Now, the same process can be accomplished with rxExec() as follows:

#-----------------------------------------------------------
# Coarse grain parallelism with rxExec
#-----------------------------------------------------------
rxOptions(numCoresToUse=2)               
rxSetComputeContext("localpar")               # use the local parallel compute context
rxGetComputeContext()
 
argList2 <- list(list(fileNum=2000),list(fileNum=2001))
 
system.time(res <- rxExec(glmEx,directory=dataDir,fileStem="mortDefault",formula=form,elemArgs=argList2))
#user system elapsed #4.85 2.01 45.54

First notice that rxExec() took about the same amount of time to run. This is not  surprising since, under the hood, rxExec() looks a lot like foreach() (while providing additional functionality). Indeed, the same Revolution Analytics team worked on both functions.

You can also see that rxExec() looks a bit like an apply() family function in that it takes a function, in this case my sample function glmEx(), as one of its arguments. The elemArgs parameter takes a list of arguments that will be different for constructing the two file names, while the other arguments separated by commas in the call statement are parameters that are the same for both. With this tidy syntax we could direct the function to fit models that are located in very different locations and also set different parameters for each glm() call.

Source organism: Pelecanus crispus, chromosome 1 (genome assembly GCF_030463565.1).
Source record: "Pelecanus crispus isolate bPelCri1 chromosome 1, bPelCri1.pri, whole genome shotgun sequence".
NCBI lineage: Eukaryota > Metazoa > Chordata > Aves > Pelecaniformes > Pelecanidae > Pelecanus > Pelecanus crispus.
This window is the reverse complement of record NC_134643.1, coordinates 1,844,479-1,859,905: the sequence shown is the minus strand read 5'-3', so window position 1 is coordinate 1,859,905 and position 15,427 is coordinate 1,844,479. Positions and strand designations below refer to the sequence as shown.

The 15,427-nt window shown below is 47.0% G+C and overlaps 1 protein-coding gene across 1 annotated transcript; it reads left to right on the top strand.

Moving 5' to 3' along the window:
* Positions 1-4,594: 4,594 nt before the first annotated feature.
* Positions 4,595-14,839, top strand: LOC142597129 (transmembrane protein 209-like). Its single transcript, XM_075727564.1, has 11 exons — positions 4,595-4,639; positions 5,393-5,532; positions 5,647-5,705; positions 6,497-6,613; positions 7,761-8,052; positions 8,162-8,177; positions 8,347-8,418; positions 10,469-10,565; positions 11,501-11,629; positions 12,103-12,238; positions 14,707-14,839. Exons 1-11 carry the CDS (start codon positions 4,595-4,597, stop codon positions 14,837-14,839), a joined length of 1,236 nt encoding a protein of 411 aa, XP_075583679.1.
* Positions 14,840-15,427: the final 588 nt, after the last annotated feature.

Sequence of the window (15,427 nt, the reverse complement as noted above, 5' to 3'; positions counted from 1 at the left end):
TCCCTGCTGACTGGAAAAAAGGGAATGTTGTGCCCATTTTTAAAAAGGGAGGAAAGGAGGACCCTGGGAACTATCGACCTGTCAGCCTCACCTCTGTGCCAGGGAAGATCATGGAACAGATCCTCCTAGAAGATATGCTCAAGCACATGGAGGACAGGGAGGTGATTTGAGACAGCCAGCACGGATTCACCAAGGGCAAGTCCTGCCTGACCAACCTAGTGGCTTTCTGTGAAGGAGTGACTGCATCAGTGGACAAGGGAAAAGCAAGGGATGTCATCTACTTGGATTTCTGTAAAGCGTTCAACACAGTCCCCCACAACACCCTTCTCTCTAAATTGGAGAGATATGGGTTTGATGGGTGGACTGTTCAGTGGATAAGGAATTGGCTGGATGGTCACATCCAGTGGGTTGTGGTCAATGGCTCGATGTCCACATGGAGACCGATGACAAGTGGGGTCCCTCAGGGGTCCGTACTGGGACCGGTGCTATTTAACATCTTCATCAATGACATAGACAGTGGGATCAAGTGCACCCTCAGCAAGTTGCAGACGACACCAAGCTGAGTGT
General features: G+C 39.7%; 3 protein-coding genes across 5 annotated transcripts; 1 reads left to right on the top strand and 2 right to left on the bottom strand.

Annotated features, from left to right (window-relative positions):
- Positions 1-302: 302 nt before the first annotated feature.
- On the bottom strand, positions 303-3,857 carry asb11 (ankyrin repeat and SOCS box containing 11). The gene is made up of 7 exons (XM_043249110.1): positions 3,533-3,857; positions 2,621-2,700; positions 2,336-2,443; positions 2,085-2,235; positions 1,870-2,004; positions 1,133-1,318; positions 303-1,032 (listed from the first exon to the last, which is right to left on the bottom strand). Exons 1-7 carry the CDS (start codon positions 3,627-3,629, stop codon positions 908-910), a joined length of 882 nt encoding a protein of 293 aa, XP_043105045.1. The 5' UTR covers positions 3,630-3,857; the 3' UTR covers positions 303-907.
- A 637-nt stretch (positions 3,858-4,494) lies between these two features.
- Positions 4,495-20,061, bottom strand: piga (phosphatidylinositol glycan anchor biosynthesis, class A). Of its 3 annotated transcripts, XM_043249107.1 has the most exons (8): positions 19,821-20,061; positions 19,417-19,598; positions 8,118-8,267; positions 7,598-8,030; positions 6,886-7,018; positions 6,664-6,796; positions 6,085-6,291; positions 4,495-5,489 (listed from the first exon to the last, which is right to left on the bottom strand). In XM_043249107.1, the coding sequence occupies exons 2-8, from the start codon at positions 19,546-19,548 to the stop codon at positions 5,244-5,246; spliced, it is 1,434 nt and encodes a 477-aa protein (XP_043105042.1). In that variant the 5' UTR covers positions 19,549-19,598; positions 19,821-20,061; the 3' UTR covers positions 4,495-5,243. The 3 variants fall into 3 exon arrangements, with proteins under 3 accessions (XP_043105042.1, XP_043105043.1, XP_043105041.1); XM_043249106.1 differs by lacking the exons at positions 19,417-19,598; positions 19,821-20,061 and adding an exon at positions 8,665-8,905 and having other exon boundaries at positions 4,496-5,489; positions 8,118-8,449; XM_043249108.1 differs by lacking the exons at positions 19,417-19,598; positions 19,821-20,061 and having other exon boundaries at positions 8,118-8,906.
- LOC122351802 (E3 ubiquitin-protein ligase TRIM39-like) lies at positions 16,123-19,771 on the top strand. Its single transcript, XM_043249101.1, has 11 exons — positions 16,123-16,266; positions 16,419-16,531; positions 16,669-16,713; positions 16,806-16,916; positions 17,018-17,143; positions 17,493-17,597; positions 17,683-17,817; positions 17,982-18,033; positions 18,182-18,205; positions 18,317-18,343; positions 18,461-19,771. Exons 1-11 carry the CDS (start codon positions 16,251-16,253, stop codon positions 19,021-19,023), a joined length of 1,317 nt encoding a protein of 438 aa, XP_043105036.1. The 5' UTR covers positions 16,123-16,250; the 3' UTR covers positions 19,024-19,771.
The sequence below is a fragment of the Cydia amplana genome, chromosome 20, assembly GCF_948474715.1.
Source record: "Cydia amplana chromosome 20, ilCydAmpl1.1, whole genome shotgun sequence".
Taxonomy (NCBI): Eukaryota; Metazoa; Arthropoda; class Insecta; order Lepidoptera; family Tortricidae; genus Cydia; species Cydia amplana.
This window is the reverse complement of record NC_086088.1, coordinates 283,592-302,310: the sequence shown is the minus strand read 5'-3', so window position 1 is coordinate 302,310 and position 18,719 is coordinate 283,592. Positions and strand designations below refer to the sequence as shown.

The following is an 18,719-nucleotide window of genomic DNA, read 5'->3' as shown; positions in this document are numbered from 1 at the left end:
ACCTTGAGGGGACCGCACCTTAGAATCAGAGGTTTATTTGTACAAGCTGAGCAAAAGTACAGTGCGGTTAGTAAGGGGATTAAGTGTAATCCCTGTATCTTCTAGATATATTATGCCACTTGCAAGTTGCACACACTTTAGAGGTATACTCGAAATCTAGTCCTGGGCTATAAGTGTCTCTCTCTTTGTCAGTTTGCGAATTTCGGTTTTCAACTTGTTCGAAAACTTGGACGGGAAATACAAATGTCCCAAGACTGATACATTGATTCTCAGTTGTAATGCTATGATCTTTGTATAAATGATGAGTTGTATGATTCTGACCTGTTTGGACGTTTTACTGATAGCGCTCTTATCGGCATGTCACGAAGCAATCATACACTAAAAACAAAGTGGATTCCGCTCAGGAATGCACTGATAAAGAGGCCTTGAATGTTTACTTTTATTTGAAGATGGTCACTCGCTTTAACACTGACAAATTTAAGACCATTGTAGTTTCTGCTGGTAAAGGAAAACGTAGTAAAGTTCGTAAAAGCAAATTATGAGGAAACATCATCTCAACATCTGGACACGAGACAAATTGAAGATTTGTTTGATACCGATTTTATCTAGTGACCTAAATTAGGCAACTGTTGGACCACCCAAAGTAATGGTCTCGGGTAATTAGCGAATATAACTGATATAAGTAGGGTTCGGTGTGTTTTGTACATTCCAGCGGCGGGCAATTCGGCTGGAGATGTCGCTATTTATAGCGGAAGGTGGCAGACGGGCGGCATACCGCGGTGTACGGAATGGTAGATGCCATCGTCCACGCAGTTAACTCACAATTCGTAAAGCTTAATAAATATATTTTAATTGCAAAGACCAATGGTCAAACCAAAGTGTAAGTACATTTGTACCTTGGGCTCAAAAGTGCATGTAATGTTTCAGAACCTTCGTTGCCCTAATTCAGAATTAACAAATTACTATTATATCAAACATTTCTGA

The really big difference between foreach() and rxExec(), however, is the line

rxSetComputeContext("localpar")  

which sets the compute context. This is the mechanism that links rxExec() and pre-built PEMA’s to RevoScaleR’s underlying distributed computing architecture. Changing the the compute context allows you to run the R function in the rxExec() call on a cluster. For example, in the simplest case where you can log into an edge node on a Hadoop cluster, the following code would enable rxExec() to run the glmEx()  function on each node of the cluster.

myHadoopContext <- RxHadoopMR()

rxSetComputeContext(myHadoopContext)